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Liability in negligence
3 things must be proven;
Duty of care ­ Breach of duty ­ Damage

Duty of care;

The definition of negligence is found in Blyth v Birmingham Waterworks 1956; `Negligence is the
omission to do something that a reasonable man would do or to do something which…

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`Is it just, fair and reasonable to impose a duty of care?'
This is often a matter of public policy, where the courts will take into account the interests of society
as a whole. Therefore many cases have concerned liability in the public sector.
Hill v Chief Constable of…

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Breach of duty;

If a duty of care exists, then it must be proven that the defendant has breached the duty.
e.g. has broken the duty of care by failing to reach the required standard of care.
The standard of care is that of the `reasonable man' as established in…

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Wells v Cooper 1954 ­ The defendant fitted a door handle for the claimant. The claimant had
trouble shutting the door as it was a windy day. The door handle fell of causing the claimant
to fall down his steps and sustain an injury.
The court ruled that the standard…

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This concerns the loss of the claimant.
It requires examination of;
(a) Causation;
Factual and
(b) Remoteness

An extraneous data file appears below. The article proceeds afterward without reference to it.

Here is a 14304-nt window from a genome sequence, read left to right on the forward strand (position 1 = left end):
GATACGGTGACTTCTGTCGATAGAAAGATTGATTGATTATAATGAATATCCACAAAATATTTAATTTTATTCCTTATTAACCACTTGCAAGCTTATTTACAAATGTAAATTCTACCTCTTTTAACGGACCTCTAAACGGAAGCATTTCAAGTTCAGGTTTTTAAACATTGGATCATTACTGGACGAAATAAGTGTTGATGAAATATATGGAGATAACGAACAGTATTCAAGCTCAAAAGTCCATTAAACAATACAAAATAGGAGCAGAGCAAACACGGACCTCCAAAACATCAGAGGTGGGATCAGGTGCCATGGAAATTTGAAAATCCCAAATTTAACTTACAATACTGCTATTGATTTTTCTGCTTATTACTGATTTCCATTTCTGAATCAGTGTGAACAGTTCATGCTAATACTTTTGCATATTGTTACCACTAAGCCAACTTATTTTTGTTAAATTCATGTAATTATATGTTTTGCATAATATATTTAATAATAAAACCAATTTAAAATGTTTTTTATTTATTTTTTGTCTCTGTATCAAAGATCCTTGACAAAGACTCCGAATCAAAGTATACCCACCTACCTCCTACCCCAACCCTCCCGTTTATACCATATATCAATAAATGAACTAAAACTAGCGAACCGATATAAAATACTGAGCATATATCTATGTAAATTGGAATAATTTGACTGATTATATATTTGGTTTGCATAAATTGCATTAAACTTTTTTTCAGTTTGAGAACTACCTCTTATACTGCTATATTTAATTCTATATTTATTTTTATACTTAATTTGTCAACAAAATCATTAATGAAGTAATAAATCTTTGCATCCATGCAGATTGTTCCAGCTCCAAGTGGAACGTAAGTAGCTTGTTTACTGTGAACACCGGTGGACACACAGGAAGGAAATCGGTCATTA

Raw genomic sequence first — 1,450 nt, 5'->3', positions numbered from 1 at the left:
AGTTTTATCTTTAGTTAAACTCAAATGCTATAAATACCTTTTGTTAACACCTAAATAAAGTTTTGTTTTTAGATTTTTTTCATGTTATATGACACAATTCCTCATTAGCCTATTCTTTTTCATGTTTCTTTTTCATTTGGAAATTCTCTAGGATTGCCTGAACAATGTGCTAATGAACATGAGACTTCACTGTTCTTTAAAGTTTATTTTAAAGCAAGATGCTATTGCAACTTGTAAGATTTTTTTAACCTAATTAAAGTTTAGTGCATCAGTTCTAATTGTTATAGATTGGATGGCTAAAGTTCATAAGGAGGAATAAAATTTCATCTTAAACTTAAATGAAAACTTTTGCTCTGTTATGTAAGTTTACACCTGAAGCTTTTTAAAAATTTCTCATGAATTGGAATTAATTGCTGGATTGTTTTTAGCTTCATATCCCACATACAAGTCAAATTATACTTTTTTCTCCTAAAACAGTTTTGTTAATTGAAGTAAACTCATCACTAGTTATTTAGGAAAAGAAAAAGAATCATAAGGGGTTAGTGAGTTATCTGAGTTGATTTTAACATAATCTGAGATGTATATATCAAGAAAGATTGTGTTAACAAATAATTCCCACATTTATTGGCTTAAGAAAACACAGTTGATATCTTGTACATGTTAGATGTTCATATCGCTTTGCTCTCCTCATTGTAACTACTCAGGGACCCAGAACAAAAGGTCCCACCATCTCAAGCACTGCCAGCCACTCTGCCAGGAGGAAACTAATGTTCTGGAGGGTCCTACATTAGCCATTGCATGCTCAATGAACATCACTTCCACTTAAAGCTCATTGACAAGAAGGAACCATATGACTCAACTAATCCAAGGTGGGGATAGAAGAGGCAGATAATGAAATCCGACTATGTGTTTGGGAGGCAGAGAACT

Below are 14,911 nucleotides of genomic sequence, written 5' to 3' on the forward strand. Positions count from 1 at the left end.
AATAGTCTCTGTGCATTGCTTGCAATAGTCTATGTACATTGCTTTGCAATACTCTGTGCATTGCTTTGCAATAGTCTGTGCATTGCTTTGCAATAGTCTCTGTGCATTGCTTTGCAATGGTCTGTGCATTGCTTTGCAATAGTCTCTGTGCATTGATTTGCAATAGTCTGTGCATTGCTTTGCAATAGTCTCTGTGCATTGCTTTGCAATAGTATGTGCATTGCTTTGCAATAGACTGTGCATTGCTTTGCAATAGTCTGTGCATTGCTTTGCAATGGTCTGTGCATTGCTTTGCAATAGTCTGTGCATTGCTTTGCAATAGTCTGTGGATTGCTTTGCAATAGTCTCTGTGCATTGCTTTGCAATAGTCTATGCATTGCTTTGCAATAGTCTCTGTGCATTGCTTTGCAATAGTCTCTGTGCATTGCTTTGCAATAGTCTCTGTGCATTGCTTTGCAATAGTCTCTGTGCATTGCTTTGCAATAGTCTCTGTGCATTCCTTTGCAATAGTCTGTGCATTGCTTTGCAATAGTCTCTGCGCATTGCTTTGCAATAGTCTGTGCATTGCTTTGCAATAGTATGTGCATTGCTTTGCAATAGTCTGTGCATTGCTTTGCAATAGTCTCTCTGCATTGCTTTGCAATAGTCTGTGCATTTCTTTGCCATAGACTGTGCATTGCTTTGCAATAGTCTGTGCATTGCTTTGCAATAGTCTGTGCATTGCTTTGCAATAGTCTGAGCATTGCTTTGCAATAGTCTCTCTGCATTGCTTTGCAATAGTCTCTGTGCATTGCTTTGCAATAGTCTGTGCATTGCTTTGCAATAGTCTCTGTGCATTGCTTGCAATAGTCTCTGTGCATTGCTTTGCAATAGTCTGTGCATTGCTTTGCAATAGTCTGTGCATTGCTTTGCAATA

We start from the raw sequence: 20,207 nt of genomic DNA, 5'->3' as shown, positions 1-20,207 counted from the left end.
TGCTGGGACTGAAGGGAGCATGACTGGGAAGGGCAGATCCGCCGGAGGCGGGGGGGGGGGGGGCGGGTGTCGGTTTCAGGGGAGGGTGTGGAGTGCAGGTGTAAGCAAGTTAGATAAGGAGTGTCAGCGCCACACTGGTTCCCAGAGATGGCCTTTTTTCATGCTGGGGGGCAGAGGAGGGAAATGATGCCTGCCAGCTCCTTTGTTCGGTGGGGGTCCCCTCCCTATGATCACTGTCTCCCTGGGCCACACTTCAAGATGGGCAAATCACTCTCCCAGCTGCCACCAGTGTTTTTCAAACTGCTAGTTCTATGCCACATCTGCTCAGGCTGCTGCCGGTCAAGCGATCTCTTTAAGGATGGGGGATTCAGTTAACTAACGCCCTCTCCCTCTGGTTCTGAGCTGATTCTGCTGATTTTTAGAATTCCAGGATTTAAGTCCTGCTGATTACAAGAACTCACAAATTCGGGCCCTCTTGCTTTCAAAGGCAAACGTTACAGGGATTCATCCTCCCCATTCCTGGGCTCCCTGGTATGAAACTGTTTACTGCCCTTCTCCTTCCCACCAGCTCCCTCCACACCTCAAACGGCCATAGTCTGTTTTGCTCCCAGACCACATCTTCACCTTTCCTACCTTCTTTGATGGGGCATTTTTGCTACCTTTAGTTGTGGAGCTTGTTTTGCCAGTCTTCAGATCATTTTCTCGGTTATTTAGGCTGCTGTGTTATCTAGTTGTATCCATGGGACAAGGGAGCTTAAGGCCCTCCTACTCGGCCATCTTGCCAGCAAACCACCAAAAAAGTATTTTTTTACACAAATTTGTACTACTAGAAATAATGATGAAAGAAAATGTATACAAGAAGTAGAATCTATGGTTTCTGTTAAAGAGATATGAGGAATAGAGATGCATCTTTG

(a) Factual causation
Factual and legal causation must be proven
The `but for' test is applied;
`but for the defendant's action / omission, would the claimant have suffered harm?'
Barnett v…

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Doughty v Turner Asbestos 1964 ­ Claim failed as there was no scientific knowledge of the
reaction. Therefore the damage was not foreseeable.
The most recent guidelines for remoteness came from Gabriel v Kirklees Metropolitan
Council ­ A six year old was injured by children playing on a building site.…

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The burden of proof

The claimant must prove that the defendant is liable on the balance of probabilities.
e.g. it is more likely than not, that the defendant was negligent

Cases can be pursued in both, the criminal and civil courts. If the defendant has already been
convicted of a…

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Multi track cases are heard by a circuit judge


The claimant will fill in a claim form
This form will have details about the claimant and the claim. It will contain a statement of facts and a
fee will be paid.

The claim form is `served on the defendant'…




Really good! :)



also mention in bourhill v young, that the court stated that the harm was not foreseeable as she brought herself in the area of danger (not a primary victim) thus it was not fair, just and reasonable to impose a duty. In fact this is a good case that outlines the Caparo test.

Nettleship v Weston: any reasonable "competent" driver

"Bolam": If it meets standard of a "responsible body of medical opinion"

Also mention that "take your victim as you find him" is the thin skull rule




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